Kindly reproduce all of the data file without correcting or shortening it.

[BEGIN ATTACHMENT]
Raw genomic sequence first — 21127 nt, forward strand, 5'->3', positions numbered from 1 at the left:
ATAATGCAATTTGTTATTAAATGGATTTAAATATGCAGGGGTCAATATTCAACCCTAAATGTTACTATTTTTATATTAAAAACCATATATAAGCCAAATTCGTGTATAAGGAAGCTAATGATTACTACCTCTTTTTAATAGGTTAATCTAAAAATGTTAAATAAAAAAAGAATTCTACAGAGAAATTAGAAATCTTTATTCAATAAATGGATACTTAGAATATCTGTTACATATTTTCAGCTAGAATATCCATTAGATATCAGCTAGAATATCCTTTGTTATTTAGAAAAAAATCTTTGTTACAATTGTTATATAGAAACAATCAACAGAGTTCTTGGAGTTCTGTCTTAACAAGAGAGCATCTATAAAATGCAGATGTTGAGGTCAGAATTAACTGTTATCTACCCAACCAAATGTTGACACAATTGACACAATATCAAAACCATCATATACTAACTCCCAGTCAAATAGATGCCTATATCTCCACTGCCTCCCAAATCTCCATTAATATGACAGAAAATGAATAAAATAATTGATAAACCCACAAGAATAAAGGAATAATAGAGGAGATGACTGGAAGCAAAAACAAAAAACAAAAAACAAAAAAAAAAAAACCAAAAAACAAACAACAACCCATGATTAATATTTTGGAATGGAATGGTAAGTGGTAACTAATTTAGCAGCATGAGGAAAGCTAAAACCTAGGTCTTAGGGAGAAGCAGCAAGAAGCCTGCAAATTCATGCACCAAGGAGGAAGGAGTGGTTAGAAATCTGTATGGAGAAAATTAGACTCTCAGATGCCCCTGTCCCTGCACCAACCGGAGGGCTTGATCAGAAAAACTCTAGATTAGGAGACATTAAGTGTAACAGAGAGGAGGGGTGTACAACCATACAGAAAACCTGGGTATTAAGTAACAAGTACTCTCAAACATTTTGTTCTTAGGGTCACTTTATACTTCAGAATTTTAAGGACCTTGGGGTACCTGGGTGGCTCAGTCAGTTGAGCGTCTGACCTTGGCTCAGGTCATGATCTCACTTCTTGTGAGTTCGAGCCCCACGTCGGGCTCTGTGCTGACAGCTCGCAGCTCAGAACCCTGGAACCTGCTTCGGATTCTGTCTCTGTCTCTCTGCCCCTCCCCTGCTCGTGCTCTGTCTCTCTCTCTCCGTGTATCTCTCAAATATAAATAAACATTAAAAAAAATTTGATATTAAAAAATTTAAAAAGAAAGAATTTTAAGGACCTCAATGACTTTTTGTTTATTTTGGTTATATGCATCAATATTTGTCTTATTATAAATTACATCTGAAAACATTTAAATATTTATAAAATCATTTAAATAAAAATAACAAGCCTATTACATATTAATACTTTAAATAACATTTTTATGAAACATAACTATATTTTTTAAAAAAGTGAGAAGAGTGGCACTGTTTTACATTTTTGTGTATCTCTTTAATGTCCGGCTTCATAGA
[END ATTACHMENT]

Raw genomic sequence first — 21127 nt, forward strand, 5'->3', positions numbered from 1 at the left:
ATAATGCAATTTGTTATTAAATGGATTTAAATATGCAGGGGTCAATATTCAACCCTAAATGTTACTATTTTTATATTAAAAACCATATATAAGCCAAATTCGTGTATAAGGAAGCTAATGATTACTACCTCTTTTTAATAGGTTAATCTAAAAATGTTAAATAAAAAAAGAATTCTACAGAGAAATTAGAAATCTTTATTCAATAAATGGATACTTAGAATATCTGTTACATATTTTCAGCTAGAATATCCATTAGATATCAGCTAGAATATCCTTTGTTATTTAGAAAAAAATCTTTGTTACAATTGTTATATAGAAACAATCAACAGAGTTCTTGGAGTTCTGTCTTAACAAGAGAGCATCTATAAAATGCAGATGTTGAGGTCAGAATTAACTGTTATCTACCCAACCAAATGTTGACACAATTGACACAATATCAAAACCATCATATACTAACTCCCAGTCAAATAGATGCCTATATCTCCACTGCCTCCCAAATCTCCATTAATATGACAGAAAATGAATAAAATAATTGATAAACCCACAAGAATAAAGGAATAATAGAGGAGATGACTGGAAGCAAAAACAAAAAACAAAAAACAAAAAAAAAAAAACCAAAAAACAAACAACAACCCATGATTAATATTTTGGAATGGAATGGTAAGTGGTAACTAATTTAGCAGCATGAGGAAAGCTAAAACCTAGGTCTTAGGGAGAAGCAGCAAGAAGCCTGCAAATTCATGCACCAAGGAGGAAGGAGTGGTTAGAAATCTGTATGGAGAAAATTAGACTCTCAGATGCCCCTGTCCCTGCACCAACCGGAGGGCTTGATCAGAAAAACTCTAGATTAGGAGACATTAAGTGTAACAGAGAGGAGGGGTGTACAACCATACAGAAAACCTGGGTATTAAGTAACAAGTACTCTCAAACATTTTGTTCTTAGGGTCACTTTATACTTCAGAATTTTAAGGACCTTGGGGTACCTGGGTGGCTCAGTCAGTTGAGCGTCTGACCTTGGCTCAGGTCATGATCTCACTTCTTGTGAGTTCGAGCCCCACGTCGGGCTCTGTGCTGACAGCTCGCAGCTCAGAACCCTGGAACCTGCTTCGGATTCTGTCTCTGTCTCTCTGCCCCTCCCCTGCTCGTGCTCTGTCTCTCTCTCTCCGTGTATCTCTCAAATATAAATAAACATTAAAAAAAATTTGATATTAAAAAATTTAAAAAGAAAGAATTTTAAGGACCTCAATGACTTTTTGTTTATTTTGGTTATATGCATCAATATTTGTCTTATTATAAATTACATCTGAAAACATTTAAATATTTATAAAATCATTTAAATAAAAATAACAAGCCTATTACATATTAATACTTTAAATAACATTTTTATGAAACATAACTATATTTTTTAAAAAAGTGAGAAGAGTGGCACTGTTTTACATTTTTGTGTATCTCTTTAATGTCCGGCTTCATAGA